In terms of defragmentation ability, Defraggler is one of the best choices you could make. It performs a very fast “quick defragmentation” with decent file reorganization but if you perform a complete defrag process, which takes longer, you obtain results that are worthwhile. Your files will be together as they should be as solid as a concrete wall. Defraggler also supports scheduling, low priority and boot defrag. Highly recommended.


MyDefragmenterMyDefragmenter, Ultradefrag with a very simple, intuitive GUI plus a full scheduler which has the ability to program defrag while shutting down or starting up computer. Includes a 24/7 support by phone call and online help.


Auslogics Disk Defrag thumbnailAuslogics Disk Defrag is another quality disk defragmentation program. During a fresh installation the installer asked if I wanted to install a Tool Bar and/or change my home page. These were easily de-selected before the installation process began. Auslogics Disk Defrag can be ran from a easy to understand GUI (Graphical User Interface) or you can use the command line tool for more advanced users. Auslogics also optimizes defragmented files and space by defragmenting free space and moving system files to the fastest part of the disk. The software is designed to defrag multi-terabyte volumes. If you choose you can defragment a particular folder or a single file by selecting the file out of a list of fragmented files. The program is set-up for automated defragmentation and will allow you to analyze your disks before you defragment. Auslogics also has a portable version available which can be run directly from your USB drive. Both versions are free and are allow for home or commercial use. The developers also have several articles regarding defragmenting your hard drive including How to defrag your drives the right way: 7 defrag tricks to learn today". This article includes topics such as temporary files and how to prevent the loss of your system restore points. The software only supports 64 bit on Windows 7/8 operating systems. The developers have updated this software twenty-four times in the last thirty four months, eleven of those were in 2012. Needless to say continued development of the product remains strong.  I have used this program on all of my computers for the last couple of years without any issues. Operating systems I have successfully operated on include XP 32bit; Windows 7 32 & 64bit.


Also reviewed but not included:

-Puran Defragmenter

-O&O defrag free edition



Feel free to suggest any software not already mentioned for review.

Quick Selection Guide

Gizmo's Freeware award as the best product in its class!

Runs as a stand-alone program on a user's computer
System files defragmentation. Incredibly fast in all tasks. Power (scripting) features.
Some settings only accessible by configuration file (txt).
681.6 KB
32 and 64 bit versions available
Open source freeware
A portable version of this product is available from the developer.
This version will install on PCs running: Windows XP / 2003 / Vista / Windows7 / XP64 / Vista64 / Windows7 64
Runs as a stand-alone program on a user's computer
For average and power users
Not regularly updated
2.035 MB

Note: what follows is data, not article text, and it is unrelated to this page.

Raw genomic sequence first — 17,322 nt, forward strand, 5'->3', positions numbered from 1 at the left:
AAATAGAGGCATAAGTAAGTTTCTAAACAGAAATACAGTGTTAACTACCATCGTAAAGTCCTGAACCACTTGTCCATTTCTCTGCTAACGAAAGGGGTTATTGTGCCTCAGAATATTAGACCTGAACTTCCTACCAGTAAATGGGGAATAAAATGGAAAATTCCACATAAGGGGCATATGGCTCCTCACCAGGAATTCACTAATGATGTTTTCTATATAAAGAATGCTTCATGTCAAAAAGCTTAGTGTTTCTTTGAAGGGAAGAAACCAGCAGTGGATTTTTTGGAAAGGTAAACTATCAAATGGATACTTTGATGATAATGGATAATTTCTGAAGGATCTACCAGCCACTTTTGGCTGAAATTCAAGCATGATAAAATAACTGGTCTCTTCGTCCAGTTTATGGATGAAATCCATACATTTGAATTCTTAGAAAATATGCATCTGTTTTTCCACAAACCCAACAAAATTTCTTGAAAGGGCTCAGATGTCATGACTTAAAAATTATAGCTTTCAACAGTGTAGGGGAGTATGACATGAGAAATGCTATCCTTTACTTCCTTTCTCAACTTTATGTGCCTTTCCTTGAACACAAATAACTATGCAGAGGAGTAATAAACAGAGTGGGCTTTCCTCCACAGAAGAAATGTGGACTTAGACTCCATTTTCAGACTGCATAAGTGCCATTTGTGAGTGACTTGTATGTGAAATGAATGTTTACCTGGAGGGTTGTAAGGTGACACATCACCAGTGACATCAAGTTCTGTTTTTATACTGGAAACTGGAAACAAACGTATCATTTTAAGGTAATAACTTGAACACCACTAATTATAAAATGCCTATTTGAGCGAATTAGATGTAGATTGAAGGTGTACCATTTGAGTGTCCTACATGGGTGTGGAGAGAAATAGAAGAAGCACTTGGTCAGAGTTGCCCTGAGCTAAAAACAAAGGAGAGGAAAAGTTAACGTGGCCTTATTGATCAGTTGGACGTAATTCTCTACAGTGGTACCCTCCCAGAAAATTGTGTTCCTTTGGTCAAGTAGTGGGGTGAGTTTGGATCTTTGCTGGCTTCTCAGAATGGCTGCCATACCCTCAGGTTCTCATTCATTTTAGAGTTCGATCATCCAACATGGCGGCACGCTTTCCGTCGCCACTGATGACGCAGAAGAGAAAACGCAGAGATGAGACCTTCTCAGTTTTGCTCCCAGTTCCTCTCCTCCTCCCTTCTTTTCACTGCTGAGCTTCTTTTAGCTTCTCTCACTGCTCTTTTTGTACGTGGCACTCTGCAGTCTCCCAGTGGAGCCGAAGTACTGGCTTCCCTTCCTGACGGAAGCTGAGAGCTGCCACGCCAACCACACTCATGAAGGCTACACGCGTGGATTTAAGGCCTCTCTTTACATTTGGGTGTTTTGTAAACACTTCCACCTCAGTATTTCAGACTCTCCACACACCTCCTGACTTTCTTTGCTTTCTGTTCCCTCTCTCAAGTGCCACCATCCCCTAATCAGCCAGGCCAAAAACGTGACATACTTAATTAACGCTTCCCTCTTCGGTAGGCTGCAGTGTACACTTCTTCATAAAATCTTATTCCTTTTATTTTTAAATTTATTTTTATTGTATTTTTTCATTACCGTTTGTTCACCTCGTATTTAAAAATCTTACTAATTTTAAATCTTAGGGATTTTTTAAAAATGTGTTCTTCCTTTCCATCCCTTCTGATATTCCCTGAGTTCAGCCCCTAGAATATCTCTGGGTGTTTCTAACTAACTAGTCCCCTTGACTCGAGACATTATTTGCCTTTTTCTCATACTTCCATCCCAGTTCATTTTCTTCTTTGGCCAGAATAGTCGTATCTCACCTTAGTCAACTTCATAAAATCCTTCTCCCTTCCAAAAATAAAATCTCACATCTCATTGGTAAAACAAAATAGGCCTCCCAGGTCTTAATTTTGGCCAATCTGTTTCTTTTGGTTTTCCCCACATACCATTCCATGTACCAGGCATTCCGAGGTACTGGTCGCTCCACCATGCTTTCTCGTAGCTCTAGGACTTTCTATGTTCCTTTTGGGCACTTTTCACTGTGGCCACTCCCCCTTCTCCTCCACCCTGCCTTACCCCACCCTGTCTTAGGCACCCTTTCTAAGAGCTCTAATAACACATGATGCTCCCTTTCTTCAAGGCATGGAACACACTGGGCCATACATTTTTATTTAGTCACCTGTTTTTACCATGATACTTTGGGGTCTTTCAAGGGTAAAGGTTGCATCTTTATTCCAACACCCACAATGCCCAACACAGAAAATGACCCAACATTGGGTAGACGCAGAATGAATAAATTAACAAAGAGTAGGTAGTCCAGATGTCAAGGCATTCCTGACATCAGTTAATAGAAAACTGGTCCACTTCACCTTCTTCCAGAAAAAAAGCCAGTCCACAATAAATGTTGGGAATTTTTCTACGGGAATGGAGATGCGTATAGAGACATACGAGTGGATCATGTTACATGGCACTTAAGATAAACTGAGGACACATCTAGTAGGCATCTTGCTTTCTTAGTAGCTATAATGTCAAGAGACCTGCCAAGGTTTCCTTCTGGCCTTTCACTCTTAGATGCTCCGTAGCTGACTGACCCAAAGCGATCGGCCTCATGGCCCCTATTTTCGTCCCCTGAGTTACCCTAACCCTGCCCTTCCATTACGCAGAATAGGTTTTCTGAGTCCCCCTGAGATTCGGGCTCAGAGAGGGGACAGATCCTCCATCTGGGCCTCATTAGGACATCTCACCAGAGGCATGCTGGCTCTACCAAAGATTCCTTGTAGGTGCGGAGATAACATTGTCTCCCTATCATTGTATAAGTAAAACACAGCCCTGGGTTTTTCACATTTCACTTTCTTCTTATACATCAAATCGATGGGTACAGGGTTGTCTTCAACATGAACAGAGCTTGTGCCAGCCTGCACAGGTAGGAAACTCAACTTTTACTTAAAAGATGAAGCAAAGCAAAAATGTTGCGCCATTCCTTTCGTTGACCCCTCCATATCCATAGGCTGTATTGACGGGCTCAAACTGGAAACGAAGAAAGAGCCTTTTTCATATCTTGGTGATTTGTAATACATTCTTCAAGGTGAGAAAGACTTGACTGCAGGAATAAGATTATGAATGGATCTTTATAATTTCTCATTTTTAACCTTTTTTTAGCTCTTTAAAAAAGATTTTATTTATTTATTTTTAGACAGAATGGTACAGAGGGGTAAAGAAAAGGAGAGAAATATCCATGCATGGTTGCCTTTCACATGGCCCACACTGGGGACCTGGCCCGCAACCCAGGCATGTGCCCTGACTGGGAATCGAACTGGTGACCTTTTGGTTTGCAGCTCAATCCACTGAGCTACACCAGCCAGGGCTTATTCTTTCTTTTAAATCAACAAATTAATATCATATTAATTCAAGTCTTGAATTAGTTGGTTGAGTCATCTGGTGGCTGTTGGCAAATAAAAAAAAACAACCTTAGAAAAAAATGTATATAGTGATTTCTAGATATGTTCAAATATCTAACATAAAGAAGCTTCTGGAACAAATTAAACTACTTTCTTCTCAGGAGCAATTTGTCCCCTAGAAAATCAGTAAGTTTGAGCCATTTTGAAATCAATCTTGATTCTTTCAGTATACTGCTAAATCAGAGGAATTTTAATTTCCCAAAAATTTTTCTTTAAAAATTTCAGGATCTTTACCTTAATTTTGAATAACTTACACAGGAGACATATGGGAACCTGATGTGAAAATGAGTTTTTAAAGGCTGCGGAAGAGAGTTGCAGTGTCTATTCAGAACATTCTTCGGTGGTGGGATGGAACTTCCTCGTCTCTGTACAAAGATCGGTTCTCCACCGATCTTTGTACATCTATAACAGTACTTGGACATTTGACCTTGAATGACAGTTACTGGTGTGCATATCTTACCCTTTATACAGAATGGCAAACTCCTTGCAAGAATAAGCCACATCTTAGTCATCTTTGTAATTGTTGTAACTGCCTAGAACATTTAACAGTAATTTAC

32 and 64 bit versions available
Unrestricted freeware
There is no portable version of this product available.
Windows 2000, 2003, XP, Vista, 2008, Win7, and for X64.
Runs as a stand-alone program on a user's computer
Very Fast. Can create shortcut to double click customized defrag.
Windows API. Needs to improve system resources usage
1.06 MB
32 and 64 bit versions available
Unrestricted freeware
There is no portable version of this product available.
This version will install on PCs running: Windows XP / 2003 / Vista / Windows7 / XP64 / Vista64 / Windows7 64
Runs as a stand-alone program on a user's computer
Very solid piece of software. Updated regularly. Now with S.M.A.R.T. monitoring.
No optimization feature yet.
3.6 MB
32 and 64 bit versions available
Unrestricted freeware
A portable version of this product is available from the developer.
This version will install on PCs running: Windows XP / 2003 / Vista / 7 / 8 /
Runs as a stand-alone program on a user's computer
Well recognized Ultradefrag engine. Excellent scheduler.
Not regularly updated.
1.8 MB
32 bit but 64 bit compatible
Feature limited freeware
There is no portable version of this product available.
Windows 7, Vista, Windows XP

Running on x64 computer requires download and replace DLLs available at Mydefragmenter website

Auslogics Disk Defrag
Runs as a stand-alone program on a user's computer
Very fast at analyzing and performing a quick defragmentation.
Optimize function could be faster.
5 MB
32 bit but 64 bit compatible
Unrestricted freeware
A portable version of this product is available from the developer.
Win 8 (32 or 64 bit), Win 7 (32 or 64 bit), Vista SP2 (32-bit only), XP SP3 (32-bit only)


This software review is copy-edited by Ian Richards. Please help edit and improve this article by clicking here.

defrag disk, defragment hard disk, disk defragmenter, free disk defrag software.

Back to the top of the article


Share this
Average: 4.1 (204 votes)
Your rating: None


by jack edelson (not verified) on 16. September 2010 - 4:36  (57911)

Auslogics disk defrag is meant to be a very quick tool and does well with windows 7

If you really want control over xp, vista, etc use Ultimate defrag free version. You can even move exe, dll, bat, and startup files to the fastest part of the disk. Also you can still find tune-xp by driver heaven. It will speed boot times to 6 second boot in xp and 10 in vista.

Win7 seems to control it's boot times on its own so if you use Ultimate Defrag always respect the layout ini.